Experiencing varying levels of distress and pain is a natural part of life. This causes us to feel some
degree of disequilibrium. Self-soothing is the capacity to experience our distress and manage it in ways that help us re-establish our equilibrium or balance without requiring others to change. We all soothe ourselves and our emotions daily in a variety of positive and negative ways, both alone and in a relationship.
Empathy is the ability to identify what another person is experiencing and to know what that must be
like to “get into another’s shoes”. Two of the dimensions under empathy are accuracy and compassion. Accuracy is how close we are to read another person’s emotional state and compassion is how we feel with the other person.
How To Improve Our EQ
Part of our EQ comes from our DNA, our early childhood experiences that we don’t have much control over. But the good news is, part of it we can develop. According to EQ in Action research we can develop EQ Fitness just as we develop physical fitness or other complex skills. Becoming our best just takes focused, and disciplined practice.
Here is an example of an engineering leader, Peter, who worked on his emotional awareness to better manage his stress reaction.
Peter’s issue was poor conflict management. He had a hard time letting go. Hearing the story from his HR leader, Peter sounded like a typical “jerk”. When there was something at stake, Peter acted very negatively, driven by the anticipated extra workload, conflict and so on and so forth.
During our work for the first three months, Peter’s homework was to notice his emotions on a daily basis. This practice helped him start recognizing his distressing emotions in real-time. That way he could catch himself when things were getting stressful in meetings. This awareness gave him the opportunity to do some simple deep breathing to calm his nerves. Then when he spoke, he appeared much calmer and his words and body language carried that as well. Peter said that intentional breathing helped him be much more thoughtful in his response.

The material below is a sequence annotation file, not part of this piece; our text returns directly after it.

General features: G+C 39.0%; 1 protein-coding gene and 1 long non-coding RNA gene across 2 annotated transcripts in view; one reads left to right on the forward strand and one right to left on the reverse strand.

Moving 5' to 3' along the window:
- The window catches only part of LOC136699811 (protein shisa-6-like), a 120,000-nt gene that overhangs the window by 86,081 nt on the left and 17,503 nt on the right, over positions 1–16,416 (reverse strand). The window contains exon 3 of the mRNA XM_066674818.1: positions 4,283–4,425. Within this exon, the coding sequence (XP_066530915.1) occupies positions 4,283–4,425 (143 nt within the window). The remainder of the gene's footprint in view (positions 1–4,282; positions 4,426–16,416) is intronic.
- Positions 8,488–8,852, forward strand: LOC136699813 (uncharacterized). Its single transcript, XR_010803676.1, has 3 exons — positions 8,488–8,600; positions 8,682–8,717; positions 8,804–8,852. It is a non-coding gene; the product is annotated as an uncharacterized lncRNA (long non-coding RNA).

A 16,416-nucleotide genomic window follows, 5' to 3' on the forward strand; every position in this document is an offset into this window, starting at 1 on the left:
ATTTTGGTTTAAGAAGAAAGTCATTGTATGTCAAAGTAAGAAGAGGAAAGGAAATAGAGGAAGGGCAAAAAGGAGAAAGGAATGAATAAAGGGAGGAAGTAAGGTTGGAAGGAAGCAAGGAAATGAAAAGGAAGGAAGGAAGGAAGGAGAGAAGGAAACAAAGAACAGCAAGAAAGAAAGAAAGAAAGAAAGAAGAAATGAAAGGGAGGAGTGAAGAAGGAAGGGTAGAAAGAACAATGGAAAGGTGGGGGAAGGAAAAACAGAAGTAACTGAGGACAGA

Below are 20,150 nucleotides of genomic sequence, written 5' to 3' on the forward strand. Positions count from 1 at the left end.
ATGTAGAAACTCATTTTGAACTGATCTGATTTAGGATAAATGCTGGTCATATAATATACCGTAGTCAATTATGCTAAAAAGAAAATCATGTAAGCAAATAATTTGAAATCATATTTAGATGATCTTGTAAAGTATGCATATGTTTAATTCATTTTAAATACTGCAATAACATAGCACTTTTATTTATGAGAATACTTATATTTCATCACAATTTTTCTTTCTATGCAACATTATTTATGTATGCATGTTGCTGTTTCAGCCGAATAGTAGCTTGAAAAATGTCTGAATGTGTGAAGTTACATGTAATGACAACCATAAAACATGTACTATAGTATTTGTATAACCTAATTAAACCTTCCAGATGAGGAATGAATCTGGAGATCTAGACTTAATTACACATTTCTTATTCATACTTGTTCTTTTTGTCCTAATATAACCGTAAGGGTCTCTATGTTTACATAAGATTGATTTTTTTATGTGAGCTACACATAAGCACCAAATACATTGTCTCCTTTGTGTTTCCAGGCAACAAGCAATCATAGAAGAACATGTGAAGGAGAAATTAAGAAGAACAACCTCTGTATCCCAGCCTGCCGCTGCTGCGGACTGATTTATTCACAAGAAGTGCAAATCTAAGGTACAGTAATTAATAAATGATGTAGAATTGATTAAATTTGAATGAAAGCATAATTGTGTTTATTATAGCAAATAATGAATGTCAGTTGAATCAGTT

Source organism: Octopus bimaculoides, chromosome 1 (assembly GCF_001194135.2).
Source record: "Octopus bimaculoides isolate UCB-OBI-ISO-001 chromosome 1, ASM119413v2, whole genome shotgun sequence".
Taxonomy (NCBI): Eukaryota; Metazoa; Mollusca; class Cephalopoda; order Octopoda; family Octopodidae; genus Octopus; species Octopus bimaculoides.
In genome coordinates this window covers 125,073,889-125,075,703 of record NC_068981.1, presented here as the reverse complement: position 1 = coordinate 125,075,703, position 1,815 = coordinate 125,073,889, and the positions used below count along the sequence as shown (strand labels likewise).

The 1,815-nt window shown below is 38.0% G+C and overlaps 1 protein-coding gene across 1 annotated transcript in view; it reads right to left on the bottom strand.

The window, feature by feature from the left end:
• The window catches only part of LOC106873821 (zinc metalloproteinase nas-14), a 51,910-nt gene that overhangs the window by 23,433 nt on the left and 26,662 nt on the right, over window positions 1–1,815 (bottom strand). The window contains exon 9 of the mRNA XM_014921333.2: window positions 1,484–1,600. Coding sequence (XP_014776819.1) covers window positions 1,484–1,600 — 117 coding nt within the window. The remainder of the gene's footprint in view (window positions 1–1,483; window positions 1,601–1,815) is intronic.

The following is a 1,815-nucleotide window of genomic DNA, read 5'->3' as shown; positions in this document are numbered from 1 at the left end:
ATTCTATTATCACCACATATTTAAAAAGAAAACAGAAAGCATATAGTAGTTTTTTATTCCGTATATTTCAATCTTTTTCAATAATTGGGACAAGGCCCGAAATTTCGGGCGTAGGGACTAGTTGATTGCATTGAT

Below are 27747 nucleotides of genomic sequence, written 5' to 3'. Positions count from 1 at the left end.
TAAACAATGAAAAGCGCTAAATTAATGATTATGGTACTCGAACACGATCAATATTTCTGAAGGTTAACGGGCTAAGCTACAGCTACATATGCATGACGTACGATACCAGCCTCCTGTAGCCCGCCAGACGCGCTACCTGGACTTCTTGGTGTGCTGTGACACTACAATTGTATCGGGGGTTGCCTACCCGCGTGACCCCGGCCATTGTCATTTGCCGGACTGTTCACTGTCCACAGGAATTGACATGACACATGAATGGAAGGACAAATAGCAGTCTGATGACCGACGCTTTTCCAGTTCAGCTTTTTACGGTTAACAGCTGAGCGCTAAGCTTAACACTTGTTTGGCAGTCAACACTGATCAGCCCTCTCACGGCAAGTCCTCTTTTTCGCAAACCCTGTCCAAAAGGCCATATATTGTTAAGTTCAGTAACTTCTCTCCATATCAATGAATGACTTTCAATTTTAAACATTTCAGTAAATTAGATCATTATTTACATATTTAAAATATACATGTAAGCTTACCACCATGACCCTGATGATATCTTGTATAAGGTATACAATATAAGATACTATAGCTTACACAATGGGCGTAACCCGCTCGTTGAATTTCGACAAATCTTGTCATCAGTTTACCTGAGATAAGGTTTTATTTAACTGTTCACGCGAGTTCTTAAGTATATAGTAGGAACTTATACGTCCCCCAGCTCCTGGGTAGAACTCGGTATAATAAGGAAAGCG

This kind of self-reflection and regulation gave Peter space to practice his empathy as well. On one occasion, he was dealing with a new program manager from another team who was quite stressed. Peter was able to understand that person’s source of stress, and that prompted him to initiate a compassionate conversation with this new person resulting in lowering the level of tension.
In three months Peter’s manager and others recognized Peter’s positive impact in those high-stakes meetings.
For other leaders, the EQ assessment revealed some other tendencies. Here are some examples: Seeing more negatives than positives, taking more responsibilities on their plate, tendency to do things more independently than collaborating. This awareness helped them take actions to eventually break those habits and be at a conscious choice.
While we can’t change our EQ dramatically, focusing on one or two small areas could make a big difference in our impact and influence. Pick one small thing you want to get better at and do a daily practice to self-observe. It takes only a few months of a conscious effort to improve our awareness levels. If you don’t know where to begin, a regular practice of intentional slow breathing is always a great place to start.